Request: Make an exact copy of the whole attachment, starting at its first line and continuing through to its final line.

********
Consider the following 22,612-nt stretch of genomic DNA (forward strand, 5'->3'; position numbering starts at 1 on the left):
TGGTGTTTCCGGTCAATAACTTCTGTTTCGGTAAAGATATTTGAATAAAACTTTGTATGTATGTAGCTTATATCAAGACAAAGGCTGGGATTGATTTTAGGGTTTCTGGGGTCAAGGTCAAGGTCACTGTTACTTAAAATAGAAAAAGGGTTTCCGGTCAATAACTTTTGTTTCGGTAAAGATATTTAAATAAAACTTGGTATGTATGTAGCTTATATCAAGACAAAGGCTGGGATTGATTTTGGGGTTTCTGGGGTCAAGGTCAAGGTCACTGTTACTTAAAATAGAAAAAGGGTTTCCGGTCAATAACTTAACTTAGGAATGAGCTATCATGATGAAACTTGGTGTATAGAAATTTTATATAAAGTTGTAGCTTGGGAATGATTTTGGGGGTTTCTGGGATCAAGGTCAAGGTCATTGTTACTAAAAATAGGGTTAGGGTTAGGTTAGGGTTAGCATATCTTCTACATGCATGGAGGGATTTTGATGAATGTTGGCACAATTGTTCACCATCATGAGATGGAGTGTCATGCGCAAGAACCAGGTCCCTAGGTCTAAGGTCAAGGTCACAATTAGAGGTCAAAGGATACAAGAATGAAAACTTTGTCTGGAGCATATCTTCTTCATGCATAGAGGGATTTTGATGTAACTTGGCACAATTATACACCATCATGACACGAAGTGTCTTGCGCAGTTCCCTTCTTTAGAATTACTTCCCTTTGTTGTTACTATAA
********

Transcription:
Consider the following 22,612-nt stretch of genomic DNA (forward strand, 5'->3'; position numbering starts at 1 on the left):
TGGTGTTTCCGGTCAATAACTTCTGTTTCGGTAAAGATATTTGAATAAAACTTTGTATGTATGTAGCTTATATCAAGACAAAGGCTGGGATTGATTTTAGGGTTTCTGGGGTCAAGGTCAAGGTCACTGTTACTTAAAATAGAAAAAGGGTTTCCGGTCAATAACTTTTGTTTCGGTAAAGATATTTAAATAAAACTTGGTATGTATGTAGCTTATATCAAGACAAAGGCTGGGATTGATTTTGGGGTTTCTGGGGTCAAGGTCAAGGTCACTGTTACTTAAAATAGAAAAAGGGTTTCCGGTCAATAACTTAACTTAGGAATGAGCTATCATGATGAAACTTGGTGTATAGAAATTTTATATAAAGTTGTAGCTTGGGAATGATTTTGGGGGTTTCTGGGATCAAGGTCAAGGTCATTGTTACTAAAAATAGGGTTAGGGTTAGGTTAGGGTTAGCATATCTTCTACATGCATGGAGGGATTTTGATGAATGTTGGCACAATTGTTCACCATCATGAGATGGAGTGTCATGCGCAAGAACCAGGTCCCTAGGTCTAAGGTCAAGGTCACAATTAGAGGTCAAAGGATACAAGAATGAAAACTTTGTCTGGAGCATATCTTCTTCATGCATAGAGGGATTTTGATGTAACTTGGCACAATTATACACCATCATGACACGAAGTGTCTTGCGCAGTTCCCTTCTTTAGAATTACTTCCCTTTGTTGTTACTATAA